Imagine you are responsible for the shipment of the latest model of iPhone to a series of cell phone stores across the state. It’s hurricane season, which means that even if your state is nowhere near an actual hurricane, there’s a good chance you’ll encounter some heavy rains at least. Moisture is in the air. More specifically, moisture is in your truck, which is where your massive shipment of brand new iPhones is sitting.
Later that day, you arrive at your destination and drop off the iPhones with no problem. The next day, a customer purchases one of those iPhones. The customer goes home, turns the phone on and it works. One day passes, and all of a sudden, the phone becomes completely nonfunctional. The customer then calls the store and demands a full refund. This then happens again. And again. Until eventually it becomes clear that almost every single iPhone on that shipment arrived with water damage.
Why does water damage happen?
There are many factors that contribute to why electronics and H2O cannot co-exist. Among the more hidden contributing factors is that of corrosion. Corrosion, simply put, is the breakdown, over time, of a certain material. In most cases, that material is a kind of metal. And its breakdown is a chemical reaction, the cause of which is the surrounding environment of the material. In most cases, when a metal corrodes, there was usually water and oxygen in the environment, which then transforms into iron oxide. Iron oxide is the technical term we use to describe what we more commonly know as rust. It was rust that ruined that shipment of iPhones.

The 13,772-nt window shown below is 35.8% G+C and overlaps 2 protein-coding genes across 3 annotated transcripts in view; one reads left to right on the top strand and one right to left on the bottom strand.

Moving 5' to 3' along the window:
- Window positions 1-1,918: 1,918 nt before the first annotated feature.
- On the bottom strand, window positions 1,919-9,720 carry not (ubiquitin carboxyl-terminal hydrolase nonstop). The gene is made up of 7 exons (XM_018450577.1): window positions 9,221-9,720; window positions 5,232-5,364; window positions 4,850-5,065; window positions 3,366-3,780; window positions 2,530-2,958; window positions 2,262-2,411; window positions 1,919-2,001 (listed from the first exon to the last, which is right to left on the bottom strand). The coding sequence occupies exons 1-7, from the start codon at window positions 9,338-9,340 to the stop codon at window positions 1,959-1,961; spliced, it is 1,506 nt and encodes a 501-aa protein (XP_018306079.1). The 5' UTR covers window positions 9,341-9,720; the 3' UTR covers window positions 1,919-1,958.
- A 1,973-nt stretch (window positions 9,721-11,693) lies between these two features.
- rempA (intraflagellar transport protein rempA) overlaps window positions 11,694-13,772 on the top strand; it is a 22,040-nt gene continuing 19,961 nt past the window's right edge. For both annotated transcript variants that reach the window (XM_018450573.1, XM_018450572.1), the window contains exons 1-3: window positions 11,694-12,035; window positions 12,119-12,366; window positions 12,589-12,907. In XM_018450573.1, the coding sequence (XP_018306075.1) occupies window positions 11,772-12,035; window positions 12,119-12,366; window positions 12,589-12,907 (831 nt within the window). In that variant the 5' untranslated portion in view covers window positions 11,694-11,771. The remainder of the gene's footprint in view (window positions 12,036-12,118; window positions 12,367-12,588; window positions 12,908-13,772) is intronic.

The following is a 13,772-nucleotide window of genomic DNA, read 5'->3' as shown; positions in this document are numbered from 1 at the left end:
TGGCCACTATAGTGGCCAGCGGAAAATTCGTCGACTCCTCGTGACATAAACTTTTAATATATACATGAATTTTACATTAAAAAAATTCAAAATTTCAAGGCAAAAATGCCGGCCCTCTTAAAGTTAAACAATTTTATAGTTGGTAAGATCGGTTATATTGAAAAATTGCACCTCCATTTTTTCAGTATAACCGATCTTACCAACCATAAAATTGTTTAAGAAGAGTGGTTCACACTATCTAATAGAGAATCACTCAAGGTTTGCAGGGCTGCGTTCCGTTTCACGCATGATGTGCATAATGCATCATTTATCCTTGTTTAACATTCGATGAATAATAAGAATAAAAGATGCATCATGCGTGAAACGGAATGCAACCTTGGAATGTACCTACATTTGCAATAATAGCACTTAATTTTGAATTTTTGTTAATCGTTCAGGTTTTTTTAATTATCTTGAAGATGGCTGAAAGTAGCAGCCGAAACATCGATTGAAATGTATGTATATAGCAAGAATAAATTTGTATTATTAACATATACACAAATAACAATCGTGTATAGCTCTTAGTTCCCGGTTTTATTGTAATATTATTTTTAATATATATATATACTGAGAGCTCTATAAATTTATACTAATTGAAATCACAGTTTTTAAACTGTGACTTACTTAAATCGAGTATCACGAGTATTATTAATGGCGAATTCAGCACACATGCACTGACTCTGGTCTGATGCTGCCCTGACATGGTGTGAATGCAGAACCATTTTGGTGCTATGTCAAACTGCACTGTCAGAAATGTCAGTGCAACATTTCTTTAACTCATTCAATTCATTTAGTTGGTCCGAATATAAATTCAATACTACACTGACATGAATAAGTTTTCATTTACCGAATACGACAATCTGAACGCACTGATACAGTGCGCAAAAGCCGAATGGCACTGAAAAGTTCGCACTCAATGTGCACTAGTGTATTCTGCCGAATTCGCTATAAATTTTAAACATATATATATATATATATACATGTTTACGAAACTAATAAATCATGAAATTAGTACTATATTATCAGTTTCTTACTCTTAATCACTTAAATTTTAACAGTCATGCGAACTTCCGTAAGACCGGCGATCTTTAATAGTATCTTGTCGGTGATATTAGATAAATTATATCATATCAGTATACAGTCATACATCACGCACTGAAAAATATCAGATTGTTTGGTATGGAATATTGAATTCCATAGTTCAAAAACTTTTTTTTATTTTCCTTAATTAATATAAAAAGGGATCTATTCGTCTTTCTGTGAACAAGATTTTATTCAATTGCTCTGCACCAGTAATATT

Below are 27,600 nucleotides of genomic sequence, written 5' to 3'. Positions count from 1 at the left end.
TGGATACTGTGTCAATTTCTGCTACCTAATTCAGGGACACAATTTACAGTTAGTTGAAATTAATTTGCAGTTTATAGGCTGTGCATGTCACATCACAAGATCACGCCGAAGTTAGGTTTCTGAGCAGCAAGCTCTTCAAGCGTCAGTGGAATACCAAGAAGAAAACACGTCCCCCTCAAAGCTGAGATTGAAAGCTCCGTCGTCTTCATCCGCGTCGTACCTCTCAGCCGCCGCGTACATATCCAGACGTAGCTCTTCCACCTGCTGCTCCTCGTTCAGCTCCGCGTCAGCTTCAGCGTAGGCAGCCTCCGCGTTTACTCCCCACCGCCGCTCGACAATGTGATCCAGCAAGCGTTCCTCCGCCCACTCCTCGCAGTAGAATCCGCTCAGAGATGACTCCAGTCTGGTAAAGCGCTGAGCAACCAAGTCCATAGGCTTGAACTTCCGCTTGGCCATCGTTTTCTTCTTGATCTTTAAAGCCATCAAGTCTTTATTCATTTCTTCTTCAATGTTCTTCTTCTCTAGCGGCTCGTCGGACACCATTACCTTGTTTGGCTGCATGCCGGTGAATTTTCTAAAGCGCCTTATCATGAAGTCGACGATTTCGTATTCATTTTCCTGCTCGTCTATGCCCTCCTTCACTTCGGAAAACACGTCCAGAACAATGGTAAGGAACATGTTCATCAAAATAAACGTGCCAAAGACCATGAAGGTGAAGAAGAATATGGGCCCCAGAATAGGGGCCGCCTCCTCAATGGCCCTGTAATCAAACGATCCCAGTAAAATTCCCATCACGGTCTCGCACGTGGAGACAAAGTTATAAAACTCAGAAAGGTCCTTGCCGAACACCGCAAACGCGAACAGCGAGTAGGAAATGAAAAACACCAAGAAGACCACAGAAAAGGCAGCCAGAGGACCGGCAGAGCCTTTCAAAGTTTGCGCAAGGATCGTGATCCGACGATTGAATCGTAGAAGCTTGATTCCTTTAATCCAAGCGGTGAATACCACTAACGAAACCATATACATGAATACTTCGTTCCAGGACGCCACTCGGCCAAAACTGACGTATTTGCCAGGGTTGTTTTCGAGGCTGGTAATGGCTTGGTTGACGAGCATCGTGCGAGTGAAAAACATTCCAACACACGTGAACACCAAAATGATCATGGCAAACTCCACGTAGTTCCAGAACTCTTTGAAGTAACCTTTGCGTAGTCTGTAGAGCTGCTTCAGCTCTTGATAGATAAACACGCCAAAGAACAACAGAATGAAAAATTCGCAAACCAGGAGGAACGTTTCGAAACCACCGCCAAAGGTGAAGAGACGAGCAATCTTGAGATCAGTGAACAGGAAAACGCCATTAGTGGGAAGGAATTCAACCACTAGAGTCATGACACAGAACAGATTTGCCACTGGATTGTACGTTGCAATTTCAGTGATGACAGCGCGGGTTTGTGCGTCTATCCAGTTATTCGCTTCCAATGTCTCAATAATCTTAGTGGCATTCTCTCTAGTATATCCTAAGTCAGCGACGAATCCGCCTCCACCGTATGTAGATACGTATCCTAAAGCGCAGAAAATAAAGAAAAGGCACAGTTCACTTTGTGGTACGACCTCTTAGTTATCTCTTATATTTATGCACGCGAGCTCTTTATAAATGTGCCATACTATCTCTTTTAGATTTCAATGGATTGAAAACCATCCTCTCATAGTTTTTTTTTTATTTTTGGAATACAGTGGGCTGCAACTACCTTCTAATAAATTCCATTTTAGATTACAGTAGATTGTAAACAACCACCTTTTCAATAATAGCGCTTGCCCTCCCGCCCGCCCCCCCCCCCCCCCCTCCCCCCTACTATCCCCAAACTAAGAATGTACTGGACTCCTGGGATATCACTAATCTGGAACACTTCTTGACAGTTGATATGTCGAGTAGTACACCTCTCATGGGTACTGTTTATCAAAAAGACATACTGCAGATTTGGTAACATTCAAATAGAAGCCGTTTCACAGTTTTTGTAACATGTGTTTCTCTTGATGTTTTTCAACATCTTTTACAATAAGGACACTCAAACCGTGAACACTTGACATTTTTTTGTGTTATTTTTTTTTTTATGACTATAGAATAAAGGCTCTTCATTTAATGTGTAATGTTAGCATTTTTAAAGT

The essentials that you should know about corrosion
The speed in which the damage that corrosion inflicts on a given electronic device can vary. It depends largely on severity, as in how much water particles managed to infiltrate the device. Equally as important is the amount of time in which the device was wet before someone recovered it. One of the more measurable factors is the humidity level of the environment at the time of contamination. And finally, there’s also variance in the actual makeup of the device. Some electronics are simply more susceptible than others to water damage.
What can I do to prevent this?
If the above scenario seems at all plausible to your company, then we recommend you make the necessary adjustments as soon as possible. If you package your company’s electronics with military specification moisture barrier bags, you can avert this nightmare entirely. Furthermore, for safe measures, we also recommend including humidity indicator cards in the packaging. This will allow you to definitively prove upon arrival, prior to selling any device, that it did not receive water damage in transit. This will effectively minimize those angry phone calls from customers.
Edco Supply Corporation is a business to business mil spec packaging company. We specialize in moisture barrier bags, antistatic and static shielding bags, desiccant packs, and more. Our products allow businesses to transport electronics safely, without any risk of them receiving trauma, water damage, or damage from electrostatic discharge (ESD). For more info on our products, please give us a call at 718-788-8108.